Jim's plan

Gilchrist for Congress
PO Box 295
Lake Forest, CA 92609

Endorsed by:

Jim's plan
Some people believe that America's illegal immigration problem is too big to solve. They therefore think that the only feasible solution is basically to do nothing--since things have seemingly gotten so far beyond the point of remedy.

Even the sheer size of our borders, themselves, causes some people to conclude that our borders are indefensible against invasion, incursion, and illicit trafficking--and that the steady flow of illegal aliens is thus unstoppable.

I believe otherwise. I also know that we MUST do a better job of securing our borders if we are to preserve our national security and sovereignty.

My plan for achieving this goal is much the same as that called for by a recent staff report by the Congressional Immigration Reform Caucus, which sent a team of independent investigators to study our Minuteman Project in April.

As a result of their study, the Immigration Reform Caucus observation team issued a number of workable recommendations--which I endorse in principle, and which I will work hard to see implemented if I become your Congressman. Among the team's findings are these:

  1. Reasonable manpower increases will immediately curtail rampant illegal immigration. An average of six additional personnel on station per border mile proved effective in dramatically reducing illegal crossings.

  2. Reinforcements can be oriented and deployed in days. In contrast to the Border Patrol position of two-year training time for new officers, the Minutemen demonstrated that auxiliary personnel can be trained and deployed in three days. The lesser duties of supporting higher-trained Border Patrol and other state and federal law enforcement agencies does not require the full legal skills of Border Patrol agents.

  3. 36,000 reinforcements would likely seal our southern border. However, unlike the Minutemen's 12-hour shifts, to maintain six personnel on station 24/7 on a permanent basis would require adequate personnel for at least three shifts, or 18 auxiliaries per mile. The 2000-mile southern border would therefore require a minimum 36,000 total additional personnel, with 48,000 likely for a long-term deployment requiring substantial support personnel.

  4. Reinforcements are available from existing reserves. Troops should be drawn from all 50 states, or the border states and their neighbors at minimum. Mobilizing troops from just the border states would exhaust their manpower reserves, eliminate the warfighting capability of Guard members in those states, and be unsustainable. Drawing 36,000 National Guard and State Defense Force personnel from the border states and their immediate neighbors would require 41% of available forces in the respective states. If drawn from National Guard forces nationwide, the border reinforcements would total 11% of available forces. As a long-term solution, one-half of the 70,000 federal troops returning from overseas could be permanently assigned the mission as part of the BRAC process currently underway.

  5. The Defense Authorization Act of 2005 provides specific legal authority for the Governors and the Secretary of Defense to immediately implement this plan with full federal funding. Section 512 of HR 4200, the Defense Authorization Act of 2005, passed by the 108th Congress, amends Title 32 Section 9 of U.S. Code to allow Governors to call forth their National Guard for homeland security duties within their state in coordination with the Secretary of Defense, and receive full federal funding for the mission, with no action required by Congress or the President.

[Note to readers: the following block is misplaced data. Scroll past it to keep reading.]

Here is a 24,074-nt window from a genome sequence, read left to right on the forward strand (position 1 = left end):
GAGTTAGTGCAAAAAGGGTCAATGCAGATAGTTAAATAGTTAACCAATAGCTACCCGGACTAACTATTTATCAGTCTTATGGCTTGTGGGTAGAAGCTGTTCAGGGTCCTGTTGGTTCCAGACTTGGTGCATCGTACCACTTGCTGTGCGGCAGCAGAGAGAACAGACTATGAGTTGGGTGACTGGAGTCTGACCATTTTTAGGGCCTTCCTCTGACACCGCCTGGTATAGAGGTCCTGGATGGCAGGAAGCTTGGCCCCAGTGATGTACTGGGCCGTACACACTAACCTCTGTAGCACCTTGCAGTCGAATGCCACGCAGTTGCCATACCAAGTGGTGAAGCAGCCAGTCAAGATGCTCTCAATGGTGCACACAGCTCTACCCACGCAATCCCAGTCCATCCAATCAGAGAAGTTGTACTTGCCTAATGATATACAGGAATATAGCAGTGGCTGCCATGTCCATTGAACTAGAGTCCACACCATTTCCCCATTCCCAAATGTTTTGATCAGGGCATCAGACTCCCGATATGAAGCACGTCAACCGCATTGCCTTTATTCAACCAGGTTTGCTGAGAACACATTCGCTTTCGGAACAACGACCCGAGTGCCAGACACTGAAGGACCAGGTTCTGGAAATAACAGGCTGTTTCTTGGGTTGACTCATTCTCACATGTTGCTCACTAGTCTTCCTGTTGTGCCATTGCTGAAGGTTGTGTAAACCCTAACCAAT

6. Long-term solutions: Border security should remain a federal responsibility. The U.S. Border Patrol must be increased to somewhere between 25,000-50,000 officers to adequately guard our southern border, with the final size determination dependent on proven field effectiveness of new technology and infrastructure such as fencing, lighting, UAVs, sensors, etc. Until the Border Patrol is fully staffed and equipped, military support will remain a necessity. One-half or more of the 70,000 federal troops returning from overseas should be assigned the mission as part of the BRAC process currently underway, to relieve our National Guard and State forces as soon as practicable. Federal troops should in turn be relieved by a strengthened Border Patrol, but only when such reinforcements are fully in place.

In addition to endorsing the recommendations of the Congressional Immigration Reform Caucus report, I also plan to seek a return to the RULE OF LAW regarding American national interests. Specifically, I will pursue criminal convictions and civil penalties under existing federal and state laws against:
  • Persons conducting illegal human smuggling operations, especially the trafficking of children for sexual exploitation.

  • Persons dealing or collaborating in contraband, especially the trafficking of arms and weapons materiel inimical to our national security.

  • Persons engaged in document fraud relative to illegal immigration.

  • Operators of so-called "sanctuary" sites in the United States who aid and abet those trafficking in human smuggling.

  • Employers (or their agents) who have willfully, systematically and callously exploited illegal alien workers in violation of our immigration, tax and labor laws.

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